Breaking: Microsoft, Yahoo Pulling Out of SXSW

Microsoft's 'Windows Astronaut' at South by Southwest (SXSW) 2007 (Tara Hunt CC by 2.0)
  • Save

Microsoft's 'Windows Astronaut' at South by Southwest (SXSW) 2007 (Tara Hunt CC by 2.0)
  • Save
Microsoft’s ‘Windows Astronaut’ at SXSW 2007 (Tara Hunt CC by 2.0)

FBI chief James Comey isn’t the only one pulling out of South by Southwest.  We’ve now learned that major brands like Microsoft, Yahoo, and even Accenture are no-shows at SXSW 2017.

No, this has nothing to do with the immigration imbroglio (though foreign artists may be cancelling their plans).  But it has everything to do with results.

Or, lack thereof.  After years of massive sponsorship outlays, major brands appear to be dialing back their South by Southwest commitments.

Or, not showing up at all.  According to details tipped by advertising journal DigiDay, Microsoft will be conspicuously absent this time around.  “Microsoft pulled out this year, which is huge,” said Justin Malone, operating partner for Austin venues Waller Ballroom and Waller Creek Pub House.

“I think the bubble has now burst.”

Yahoo has its own demons, and may simply not have the cash anymore.  “Yahoo had been at SXSW for six or seven years but it pulled out last year and has never come back,” Malone relayed.  Just recently, Yahoo buyer Verizon chopped its bid by $350 million following a massive user data breach.

Accenture, a far healthier company, is also jumping ship.  According to the DigiDay report, Accenture Interactive global head of digital content for Donna Tuths has also scratched South by Southwest from the list.  She pointed  to events like Social Media Week as reasons for the pullout.

Others are massively scaling back.  That includes Spotify, which is dialing down its splashy ‘Spotify House’ in favor of smaller, private recording sessions.  Capitol One, Fader, and a raft of advertising agencies are also dialing things down.

Is Spotify Going Bankrupt In 2017? Wall Street Delivers Another Red Flag

All of which is a stark contrast from earlier days.  Perhaps Doritos’ building-sized vending machine stage was the start of a mega-branding era, one that may be getting crunched.  Just a few years ago, insiders pointed to massive expansion plans at SXSW that included huge partners like Pepsi, Budweiser, and others.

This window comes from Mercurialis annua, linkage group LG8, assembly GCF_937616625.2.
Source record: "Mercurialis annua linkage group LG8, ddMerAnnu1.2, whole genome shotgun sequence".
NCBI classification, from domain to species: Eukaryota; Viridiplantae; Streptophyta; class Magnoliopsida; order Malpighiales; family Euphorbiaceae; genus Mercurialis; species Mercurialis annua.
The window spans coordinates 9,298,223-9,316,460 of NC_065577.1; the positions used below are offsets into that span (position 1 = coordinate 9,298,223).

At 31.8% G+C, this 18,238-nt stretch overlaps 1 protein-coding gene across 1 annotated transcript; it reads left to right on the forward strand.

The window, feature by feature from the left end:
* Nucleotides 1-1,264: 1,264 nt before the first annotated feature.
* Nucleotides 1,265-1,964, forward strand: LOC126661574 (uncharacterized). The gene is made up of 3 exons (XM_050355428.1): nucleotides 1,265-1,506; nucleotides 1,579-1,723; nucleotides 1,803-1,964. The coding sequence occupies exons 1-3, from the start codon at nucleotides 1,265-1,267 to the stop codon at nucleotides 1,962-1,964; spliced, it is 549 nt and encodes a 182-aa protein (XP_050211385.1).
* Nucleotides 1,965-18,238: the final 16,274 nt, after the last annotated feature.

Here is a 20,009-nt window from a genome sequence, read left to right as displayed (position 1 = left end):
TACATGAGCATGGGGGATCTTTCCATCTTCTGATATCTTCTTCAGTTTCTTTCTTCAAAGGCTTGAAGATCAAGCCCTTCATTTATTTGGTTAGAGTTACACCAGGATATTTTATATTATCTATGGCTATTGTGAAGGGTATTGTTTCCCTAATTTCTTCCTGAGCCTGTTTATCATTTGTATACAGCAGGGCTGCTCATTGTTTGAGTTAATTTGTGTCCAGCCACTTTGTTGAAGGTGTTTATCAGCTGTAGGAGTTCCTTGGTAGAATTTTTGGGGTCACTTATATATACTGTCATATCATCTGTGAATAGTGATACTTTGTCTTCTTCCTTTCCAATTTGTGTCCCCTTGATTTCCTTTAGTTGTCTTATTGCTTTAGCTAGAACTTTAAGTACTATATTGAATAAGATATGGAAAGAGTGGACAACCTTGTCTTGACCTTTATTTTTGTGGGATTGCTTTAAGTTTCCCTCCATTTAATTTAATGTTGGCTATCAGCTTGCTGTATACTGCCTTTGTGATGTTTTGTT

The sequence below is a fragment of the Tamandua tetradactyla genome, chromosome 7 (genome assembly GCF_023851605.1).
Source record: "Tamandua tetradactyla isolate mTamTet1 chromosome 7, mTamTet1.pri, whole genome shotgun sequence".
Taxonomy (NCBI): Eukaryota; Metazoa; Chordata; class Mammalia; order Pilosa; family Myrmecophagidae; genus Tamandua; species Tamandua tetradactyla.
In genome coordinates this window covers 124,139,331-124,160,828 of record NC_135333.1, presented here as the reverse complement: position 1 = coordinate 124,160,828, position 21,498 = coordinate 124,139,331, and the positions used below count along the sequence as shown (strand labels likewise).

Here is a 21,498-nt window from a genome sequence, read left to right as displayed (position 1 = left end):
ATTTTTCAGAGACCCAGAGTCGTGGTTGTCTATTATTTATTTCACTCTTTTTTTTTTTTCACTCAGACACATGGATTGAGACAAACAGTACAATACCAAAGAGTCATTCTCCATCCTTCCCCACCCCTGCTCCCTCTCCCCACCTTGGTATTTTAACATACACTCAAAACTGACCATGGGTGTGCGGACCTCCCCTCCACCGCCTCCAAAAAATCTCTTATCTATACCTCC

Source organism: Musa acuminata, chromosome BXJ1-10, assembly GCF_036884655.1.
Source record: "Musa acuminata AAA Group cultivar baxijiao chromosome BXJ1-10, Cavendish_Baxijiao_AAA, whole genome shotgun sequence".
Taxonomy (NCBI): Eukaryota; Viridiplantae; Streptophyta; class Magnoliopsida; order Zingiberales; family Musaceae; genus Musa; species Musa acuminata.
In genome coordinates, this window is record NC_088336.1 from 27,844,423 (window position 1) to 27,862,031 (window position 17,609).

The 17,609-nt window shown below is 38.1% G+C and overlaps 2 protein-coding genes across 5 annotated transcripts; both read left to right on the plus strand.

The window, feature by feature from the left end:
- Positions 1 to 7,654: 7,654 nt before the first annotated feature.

Social media vs. Mob

But instead of blowing up, things seem to be deflating.  And part of that may simply be due to the growing impact of social networks and micro-targeting.  Instead of splashing millions to reach a mob of tens of thousands, brands may be more interesting in spending thousands to reach millions.

On top of that, platforms like Facebook, Twitter, Snapchat and even Spotify are giving brands far greater targeting options.  But even on the broader web, micro-targeting and demographic slicing is getting better every year.  Perhaps brands are figuring out ways to reach their targets with more precision, for far less money.

Maybe bands should be doing the same.

How to Measure the Value of Playlist Placement

4 Responses

  1. Anonymous

    SXSW, as it was for a long time early on, is dead. They just keep bringing in more and more bigger and bigger artists, defeating the whole purpose of having so many unsigned bands.

    At the very least they should just own up to it and become another normal music festival.

  2. Anonymous

    I think you will see this trend over the next few years with all festivals. What some of them want for sponsorships are crazy. They all have to either lower their costs or lose sponsors.

    • Stentor

      Back in the days when consumers broadly had to pay for music media, concerts and festivals promoted the rolling of the machine. It all stayed in the black. Now it’s please subsidize our new music business model, and we’ll figure out how to monetize it tomorrow, or next year, or eventually, we expect, we hope… but business will always be business.

  3. David

    Events in Europe like Primavera, Liverpool Sound City, Reeperbahn show that’s their still life in the model. But SXSW has become too big and irrelevant.